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Noted artist and critic Robert Kushner has written: “The idea of forging a new kind of art, about hope, healing, redemption, refuge, while maintaining visual sophistication and intellectual integrity is a growing movement, one which finds Makoto Fujimura’s work at the vanguard.” Mako Fujimura is forging a new kind of art not just through his work, but with his life. An internationally renowned painter, he is also a deeply generous spirit, as dedicated to the welfare of his communitie—the art community, his church, his neighborhood—as he is in the purity and integrity of his craft. At once rich and spare, his work is in the Nihonga tradition, a form dating back to medieval Japan and emphasizing the beauty of materials— gold leaf and finely ground mineral pigments. His art, while largely abstract, is never remote or cold. Rather, it always brushes against the edge of mystery, inviting us in, asking us to trust that there is order behind chaos, grace behind pain.

Some of his work is featured in Image issue 32 as well as issue 67 and issue 80.  Read his essay “From Culture War to Culture Care” here.

Biography

Makoto Fujimura was born in 1960 in Boston, Massachusetts. Educated bi-culturally between the U.S. and Japan, Fujimura graduated from Bucknell University in 1983, and received an M.F.A. from Tokyo National University of Fine Arts and Music with a Japanese Governmental Scholarship in 1989. His thesis painting was purchased by the university and he was invited to study in the Japanese painting doctorate program, a first for an outsider to this prestigious traditional program.

Golden Sea. Mineral Pigments and Gold on Kumohada. 80 x 64 inches. 2011.

It was during the six and a half years of studying in Japan that Fujimura began to assimilate the combinations of abstract expressionism explored in the U.S. with the traditional Japanese art of Nihonga. Upon his return to the U.S., he began to exhibit his paintings in New York City, while continuing to show in Tokyo, and was honored in 1992 as the youngest artist ever to have had a piece acquired by Museum of Contemporary Art, Tokyo.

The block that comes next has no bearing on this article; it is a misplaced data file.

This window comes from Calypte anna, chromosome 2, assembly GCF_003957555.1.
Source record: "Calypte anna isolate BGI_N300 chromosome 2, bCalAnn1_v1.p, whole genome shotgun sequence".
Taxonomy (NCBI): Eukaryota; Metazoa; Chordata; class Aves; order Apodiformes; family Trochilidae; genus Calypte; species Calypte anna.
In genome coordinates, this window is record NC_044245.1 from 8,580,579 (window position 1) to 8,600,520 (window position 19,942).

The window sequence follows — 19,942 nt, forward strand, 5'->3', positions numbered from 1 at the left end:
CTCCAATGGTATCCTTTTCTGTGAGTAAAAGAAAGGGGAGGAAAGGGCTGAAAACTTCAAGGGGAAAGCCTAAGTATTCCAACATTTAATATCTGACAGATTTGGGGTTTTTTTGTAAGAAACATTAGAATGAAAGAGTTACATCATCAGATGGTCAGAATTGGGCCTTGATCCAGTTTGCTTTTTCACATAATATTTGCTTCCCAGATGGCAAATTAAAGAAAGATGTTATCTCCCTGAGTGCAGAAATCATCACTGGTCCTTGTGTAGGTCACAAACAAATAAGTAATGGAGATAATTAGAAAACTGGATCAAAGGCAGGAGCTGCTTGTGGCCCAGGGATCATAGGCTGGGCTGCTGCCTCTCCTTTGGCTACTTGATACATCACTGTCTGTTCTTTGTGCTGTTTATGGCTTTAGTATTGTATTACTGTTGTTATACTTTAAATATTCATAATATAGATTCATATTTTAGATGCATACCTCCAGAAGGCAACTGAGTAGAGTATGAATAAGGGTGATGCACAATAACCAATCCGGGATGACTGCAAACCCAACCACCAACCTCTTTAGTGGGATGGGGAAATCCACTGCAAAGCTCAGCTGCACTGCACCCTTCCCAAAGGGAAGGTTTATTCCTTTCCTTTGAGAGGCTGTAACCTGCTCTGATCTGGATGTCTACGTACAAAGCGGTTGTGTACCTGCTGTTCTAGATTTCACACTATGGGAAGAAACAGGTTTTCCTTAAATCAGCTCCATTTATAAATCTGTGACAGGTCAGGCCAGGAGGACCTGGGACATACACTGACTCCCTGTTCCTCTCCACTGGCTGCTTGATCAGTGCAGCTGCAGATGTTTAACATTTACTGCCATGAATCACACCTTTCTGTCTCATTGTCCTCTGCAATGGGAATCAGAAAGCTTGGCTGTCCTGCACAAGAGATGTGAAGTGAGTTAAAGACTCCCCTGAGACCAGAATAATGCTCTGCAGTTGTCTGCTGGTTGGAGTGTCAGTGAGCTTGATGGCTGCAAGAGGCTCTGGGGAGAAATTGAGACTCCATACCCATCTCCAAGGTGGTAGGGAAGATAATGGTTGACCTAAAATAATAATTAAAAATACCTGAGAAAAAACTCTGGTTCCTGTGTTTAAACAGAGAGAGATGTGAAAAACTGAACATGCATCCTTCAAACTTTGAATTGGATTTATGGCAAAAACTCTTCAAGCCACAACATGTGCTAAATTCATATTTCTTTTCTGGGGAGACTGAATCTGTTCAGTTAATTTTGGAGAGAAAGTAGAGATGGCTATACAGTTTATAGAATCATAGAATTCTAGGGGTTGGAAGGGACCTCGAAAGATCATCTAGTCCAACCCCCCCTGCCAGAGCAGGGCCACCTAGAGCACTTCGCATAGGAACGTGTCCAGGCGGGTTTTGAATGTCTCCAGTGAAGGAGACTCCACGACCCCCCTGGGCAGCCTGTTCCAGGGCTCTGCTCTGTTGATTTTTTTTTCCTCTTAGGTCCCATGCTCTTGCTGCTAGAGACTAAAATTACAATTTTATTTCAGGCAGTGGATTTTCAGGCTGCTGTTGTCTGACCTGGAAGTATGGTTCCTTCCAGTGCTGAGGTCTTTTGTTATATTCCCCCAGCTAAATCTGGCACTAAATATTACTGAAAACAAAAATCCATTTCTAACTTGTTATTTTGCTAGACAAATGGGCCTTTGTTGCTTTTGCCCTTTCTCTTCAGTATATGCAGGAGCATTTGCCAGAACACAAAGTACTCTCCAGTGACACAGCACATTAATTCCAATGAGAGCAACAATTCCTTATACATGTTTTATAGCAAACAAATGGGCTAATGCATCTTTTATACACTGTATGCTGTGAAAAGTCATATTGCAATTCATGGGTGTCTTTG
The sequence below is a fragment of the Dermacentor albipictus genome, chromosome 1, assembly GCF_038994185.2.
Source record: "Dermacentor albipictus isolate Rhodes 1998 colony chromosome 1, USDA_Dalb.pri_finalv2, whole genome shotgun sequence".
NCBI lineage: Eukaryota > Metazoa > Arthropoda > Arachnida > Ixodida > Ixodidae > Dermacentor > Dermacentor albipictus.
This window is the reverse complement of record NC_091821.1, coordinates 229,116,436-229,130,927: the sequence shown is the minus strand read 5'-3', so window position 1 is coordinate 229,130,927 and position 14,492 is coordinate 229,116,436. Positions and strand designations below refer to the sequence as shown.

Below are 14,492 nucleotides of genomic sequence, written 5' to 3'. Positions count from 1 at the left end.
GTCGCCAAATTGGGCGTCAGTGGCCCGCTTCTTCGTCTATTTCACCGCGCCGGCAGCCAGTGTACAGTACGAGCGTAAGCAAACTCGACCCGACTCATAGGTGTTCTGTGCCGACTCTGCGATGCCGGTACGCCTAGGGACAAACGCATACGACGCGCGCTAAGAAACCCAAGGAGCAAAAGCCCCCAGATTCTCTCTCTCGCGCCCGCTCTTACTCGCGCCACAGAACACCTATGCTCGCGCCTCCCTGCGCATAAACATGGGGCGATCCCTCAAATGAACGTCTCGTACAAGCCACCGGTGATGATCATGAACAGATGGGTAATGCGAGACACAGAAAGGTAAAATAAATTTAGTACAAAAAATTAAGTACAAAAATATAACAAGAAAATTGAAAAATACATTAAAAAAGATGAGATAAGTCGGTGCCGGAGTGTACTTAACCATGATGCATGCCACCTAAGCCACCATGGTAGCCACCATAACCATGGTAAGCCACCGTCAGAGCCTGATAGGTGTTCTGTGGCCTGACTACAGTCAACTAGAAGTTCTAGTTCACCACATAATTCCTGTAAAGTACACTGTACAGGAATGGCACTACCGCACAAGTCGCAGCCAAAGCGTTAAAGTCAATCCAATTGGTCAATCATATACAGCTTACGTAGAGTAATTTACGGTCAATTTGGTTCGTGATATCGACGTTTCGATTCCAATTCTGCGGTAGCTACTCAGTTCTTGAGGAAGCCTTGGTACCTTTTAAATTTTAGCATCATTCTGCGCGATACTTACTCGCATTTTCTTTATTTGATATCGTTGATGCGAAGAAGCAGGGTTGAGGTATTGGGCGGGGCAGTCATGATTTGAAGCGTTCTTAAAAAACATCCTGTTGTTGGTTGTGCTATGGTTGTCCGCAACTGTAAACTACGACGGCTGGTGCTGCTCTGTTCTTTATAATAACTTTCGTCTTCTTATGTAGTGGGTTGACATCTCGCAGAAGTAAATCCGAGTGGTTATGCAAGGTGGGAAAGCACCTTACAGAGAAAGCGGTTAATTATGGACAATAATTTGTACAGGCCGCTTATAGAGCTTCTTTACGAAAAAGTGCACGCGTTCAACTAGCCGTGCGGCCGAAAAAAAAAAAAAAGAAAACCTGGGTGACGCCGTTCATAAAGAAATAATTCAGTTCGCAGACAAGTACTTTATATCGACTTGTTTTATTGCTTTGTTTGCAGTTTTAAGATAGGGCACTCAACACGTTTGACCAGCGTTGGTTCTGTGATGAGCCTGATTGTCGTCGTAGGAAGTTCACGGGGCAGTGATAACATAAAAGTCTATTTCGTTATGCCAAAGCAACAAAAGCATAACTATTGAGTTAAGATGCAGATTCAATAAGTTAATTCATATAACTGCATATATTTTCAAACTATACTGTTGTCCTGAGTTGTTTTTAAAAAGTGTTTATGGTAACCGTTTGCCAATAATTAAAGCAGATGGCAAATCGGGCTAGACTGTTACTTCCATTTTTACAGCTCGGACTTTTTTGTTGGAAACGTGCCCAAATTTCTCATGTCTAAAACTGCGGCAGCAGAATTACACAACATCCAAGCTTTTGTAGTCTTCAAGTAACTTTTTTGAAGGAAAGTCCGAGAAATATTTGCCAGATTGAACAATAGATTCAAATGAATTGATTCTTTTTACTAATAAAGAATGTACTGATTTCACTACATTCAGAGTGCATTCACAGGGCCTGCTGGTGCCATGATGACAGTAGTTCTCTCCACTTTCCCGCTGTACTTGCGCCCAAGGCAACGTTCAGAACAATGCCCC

After twenty years as a successful artist in Japan and the U.S., Fujimura has become a voice of bi-cultural authority on the nature and cultural assessment of beauty, by both creating it and exploring its forms. His paintings address the creative process and explore what it means to see. The work moves the observer from cognitive categorization to visceral experience.

In 1990, Fujimura founded The International Arts Movement. With Image, IAM co-hosted a major conference in New York City on “The Return of Beauty” in November of 2002.

As an artist working from his studio near Ground Zero until the 9/11 terrorist attacks in New York City, Fujimura was deeply affected by the tragic events of that day. But his art continues to speak of hope even in darkness, and the deeper reconsideration of life’s meaning. As an artist who travels widely, Fujimura recognizes the momentous changes the world is experiencing since those events, and the role of art in enabling people to reflect deeply, explore their feelings and become more profoundly aware. Some have experienced change for the better due to this awareness. In this regard he notes, “my work constitutes one of many voices calling for change, and I am increasingly hopeful as I observe evidence that we are all in a larger process of re-examining ourselves.”